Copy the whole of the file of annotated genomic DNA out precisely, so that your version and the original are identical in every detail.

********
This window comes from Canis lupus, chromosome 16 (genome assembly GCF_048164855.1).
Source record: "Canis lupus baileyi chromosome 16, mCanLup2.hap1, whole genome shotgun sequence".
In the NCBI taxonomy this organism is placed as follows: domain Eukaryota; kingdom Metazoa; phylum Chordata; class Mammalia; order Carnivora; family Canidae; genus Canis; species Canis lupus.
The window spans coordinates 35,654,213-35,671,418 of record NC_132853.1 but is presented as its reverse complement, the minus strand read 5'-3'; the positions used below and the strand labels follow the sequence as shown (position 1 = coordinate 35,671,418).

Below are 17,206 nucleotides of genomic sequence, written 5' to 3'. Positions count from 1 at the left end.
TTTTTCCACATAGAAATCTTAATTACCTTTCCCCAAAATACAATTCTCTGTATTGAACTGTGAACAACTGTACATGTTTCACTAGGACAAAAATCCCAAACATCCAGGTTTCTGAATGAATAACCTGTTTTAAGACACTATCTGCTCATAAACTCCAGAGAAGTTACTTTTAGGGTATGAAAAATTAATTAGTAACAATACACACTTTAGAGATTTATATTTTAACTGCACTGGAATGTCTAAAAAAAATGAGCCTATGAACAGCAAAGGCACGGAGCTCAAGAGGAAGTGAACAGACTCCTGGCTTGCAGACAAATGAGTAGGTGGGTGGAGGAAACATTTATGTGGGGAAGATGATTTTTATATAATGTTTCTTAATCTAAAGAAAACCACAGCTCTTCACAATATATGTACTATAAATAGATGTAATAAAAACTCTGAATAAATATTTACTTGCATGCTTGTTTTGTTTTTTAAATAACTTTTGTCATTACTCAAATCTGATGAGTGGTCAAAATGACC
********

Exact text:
This window comes from Canis lupus, chromosome 16 (genome assembly GCF_048164855.1).
Source record: "Canis lupus baileyi chromosome 16, mCanLup2.hap1, whole genome shotgun sequence".
In the NCBI taxonomy this organism is placed as follows: domain Eukaryota; kingdom Metazoa; phylum Chordata; class Mammalia; order Carnivora; family Canidae; genus Canis; species Canis lupus.
The window spans coordinates 35,654,213-35,671,418 of record NC_132853.1 but is presented as its reverse complement, the minus strand read 5'-3'; the positions used below and the strand labels follow the sequence as shown (position 1 = coordinate 35,671,418).

Below are 17,206 nucleotides of genomic sequence, written 5' to 3'. Positions count from 1 at the left end.
TTTTTCCACATAGAAATCTTAATTACCTTTCCCCAAAATACAATTCTCTGTATTGAACTGTGAACAACTGTACATGTTTCACTAGGACAAAAATCCCAAACATCCAGGTTTCTGAATGAATAACCTGTTTTAAGACACTATCTGCTCATAAACTCCAGAGAAGTTACTTTTAGGGTATGAAAAATTAATTAGTAACAATACACACTTTAGAGATTTATATTTTAACTGCACTGGAATGTCTAAAAAAAATGAGCCTATGAACAGCAAAGGCACGGAGCTCAAGAGGAAGTGAACAGACTCCTGGCTTGCAGACAAATGAGTAGGTGGGTGGAGGAAACATTTATGTGGGGAAGATGATTTTTATATAATGTTTCTTAATCTAAAGAAAACCACAGCTCTTCACAATATATGTACTATAAATAGATGTAATAAAAACTCTGAATAAATATTTACTTGCATGCTTGTTTTGTTTTTTAAATAACTTTTGTCATTACTCAAATCTGATGAGTGGTCAAAATGACC